The service still exists in 2022 in France as well as in many countries. But it is originally a French innovation. Its inventor, Ernest Esclangon, was director of the Paris Observatory at the turn of the 1930s. The latter was then exasperated by the functioning of the Observatory’s first telephone switchboard. Indeed, the latter received incessant calls from all over the country to know the exact time. However, each time the switchboard operator picked up, no one could benefit from the same information at the same time, which therefore had to be repeated thousands of times a day.
The Talking Clock disappears as of July 1, 2022
This is how he had the idea of an electro-mechanical machine based on the talking film technique. Several coils, three of which are dedicated to the hours, minutes and seconds, constantly rotate in perfect synchronization. At each call, a first coil announces “at the fourth signal it will be…” followed by the announcement of the hours, the minutes, then the seconds, then the famous four beeps. The time was synchronized with the fundamental clock of the Observatory, authentic throughout the territory.
The system was inaugurated on February 14, 1933. At the time, it was Marcel Laporte, speaker on the radio channel SFR Radiola and Radio Vitus, who lent his voice to the system. The success was immediate, with no less than 140,000 calls from the first day of which only 20,000 could be honored due to the initial limits of the observatory’s telephone exchange. The system subsequently underwent two major updates, in 1964 and 1975. The second update connected the system for the first time to an ultra-accurate atomic clock.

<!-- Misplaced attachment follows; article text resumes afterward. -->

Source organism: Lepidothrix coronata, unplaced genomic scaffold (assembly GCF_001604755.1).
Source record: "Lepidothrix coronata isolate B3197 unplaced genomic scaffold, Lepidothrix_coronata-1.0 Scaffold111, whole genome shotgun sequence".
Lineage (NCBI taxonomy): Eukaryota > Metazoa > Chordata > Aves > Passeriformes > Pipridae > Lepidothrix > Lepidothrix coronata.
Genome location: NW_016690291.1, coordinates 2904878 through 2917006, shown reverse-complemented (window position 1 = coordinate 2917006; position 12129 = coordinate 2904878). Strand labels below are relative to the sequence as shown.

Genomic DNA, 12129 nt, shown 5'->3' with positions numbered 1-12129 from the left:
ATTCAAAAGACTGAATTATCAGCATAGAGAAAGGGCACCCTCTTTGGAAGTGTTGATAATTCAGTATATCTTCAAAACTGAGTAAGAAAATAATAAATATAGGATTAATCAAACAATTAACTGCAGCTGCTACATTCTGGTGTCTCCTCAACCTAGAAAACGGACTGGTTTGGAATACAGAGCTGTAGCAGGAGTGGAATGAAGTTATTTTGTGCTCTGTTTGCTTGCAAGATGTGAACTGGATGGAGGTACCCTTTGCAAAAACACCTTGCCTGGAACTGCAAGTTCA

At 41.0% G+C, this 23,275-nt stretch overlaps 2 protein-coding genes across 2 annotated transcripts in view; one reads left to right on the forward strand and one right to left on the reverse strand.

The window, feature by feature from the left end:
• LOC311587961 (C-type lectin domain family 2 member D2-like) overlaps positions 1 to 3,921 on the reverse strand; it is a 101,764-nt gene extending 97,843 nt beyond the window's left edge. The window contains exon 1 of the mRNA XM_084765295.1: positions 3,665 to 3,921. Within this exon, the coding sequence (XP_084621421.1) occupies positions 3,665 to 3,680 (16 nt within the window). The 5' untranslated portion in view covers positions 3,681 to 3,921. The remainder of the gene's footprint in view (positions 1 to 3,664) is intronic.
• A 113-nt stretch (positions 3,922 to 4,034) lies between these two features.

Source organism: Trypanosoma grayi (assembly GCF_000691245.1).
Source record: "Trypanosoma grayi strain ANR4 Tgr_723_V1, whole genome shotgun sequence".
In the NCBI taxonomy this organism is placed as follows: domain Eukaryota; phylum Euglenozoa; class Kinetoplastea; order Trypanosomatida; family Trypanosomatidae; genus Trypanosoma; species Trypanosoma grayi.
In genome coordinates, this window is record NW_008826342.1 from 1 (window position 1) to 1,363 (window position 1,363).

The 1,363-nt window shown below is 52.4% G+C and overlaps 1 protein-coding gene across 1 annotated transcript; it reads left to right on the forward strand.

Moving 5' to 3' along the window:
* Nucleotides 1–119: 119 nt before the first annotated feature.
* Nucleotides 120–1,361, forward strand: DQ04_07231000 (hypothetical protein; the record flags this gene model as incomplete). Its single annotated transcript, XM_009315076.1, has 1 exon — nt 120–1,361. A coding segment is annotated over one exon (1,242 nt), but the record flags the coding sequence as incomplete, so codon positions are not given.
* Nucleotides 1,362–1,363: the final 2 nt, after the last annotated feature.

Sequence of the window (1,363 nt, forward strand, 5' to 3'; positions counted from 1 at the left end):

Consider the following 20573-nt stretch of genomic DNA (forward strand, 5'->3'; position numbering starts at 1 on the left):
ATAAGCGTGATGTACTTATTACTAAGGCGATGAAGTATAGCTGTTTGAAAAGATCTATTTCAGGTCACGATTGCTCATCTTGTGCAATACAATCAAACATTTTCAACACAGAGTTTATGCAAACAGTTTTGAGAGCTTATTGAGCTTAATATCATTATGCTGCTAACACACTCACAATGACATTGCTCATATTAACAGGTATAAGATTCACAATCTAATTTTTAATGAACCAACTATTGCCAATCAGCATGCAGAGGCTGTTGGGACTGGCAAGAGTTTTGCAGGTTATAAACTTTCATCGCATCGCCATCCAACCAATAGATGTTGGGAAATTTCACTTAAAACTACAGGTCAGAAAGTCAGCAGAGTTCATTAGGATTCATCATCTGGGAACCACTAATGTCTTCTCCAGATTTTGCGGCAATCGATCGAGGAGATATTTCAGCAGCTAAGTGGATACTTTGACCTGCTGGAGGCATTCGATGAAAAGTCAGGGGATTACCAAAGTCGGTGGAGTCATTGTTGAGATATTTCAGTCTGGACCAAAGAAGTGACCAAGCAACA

In 1987 and 1991 the last revisions of the service took place, which went completely digital. Marie-Sylvie Behr is the latest speaker to lend her voice to the Speaking Clock. Available at 3699 l’Horloge Parlante is now a service managed by Orange. Each call is billed at 1.50 euros plus normal minute charges. The end of the speaking clock was nevertheless inevitable with the democratization of the personal computer, smartphones and more generally access to the internet.
Getting the exact time in 2022 is as easy as a 2-second Google search – at no extra cost. Orange quotes in a press release “the steady and significant decline” calls to 3699 in addition to the “planned end of life” current material, which, given the drop in interest, will not be renewed. “The digitization of equipment, the multiplication of sources that can give the time, mobiles, computers, tablets, inevitably contribute to this erosion”, underlines Orange in a press release quoted by our colleagues from Le Monde.
Will you regret the disappearance of the speaking clock on July 1, 2022? Share your opinion in the comments. We also offer you an overview of the machines that made the service work without this segment of the show C’est pas Sorcier: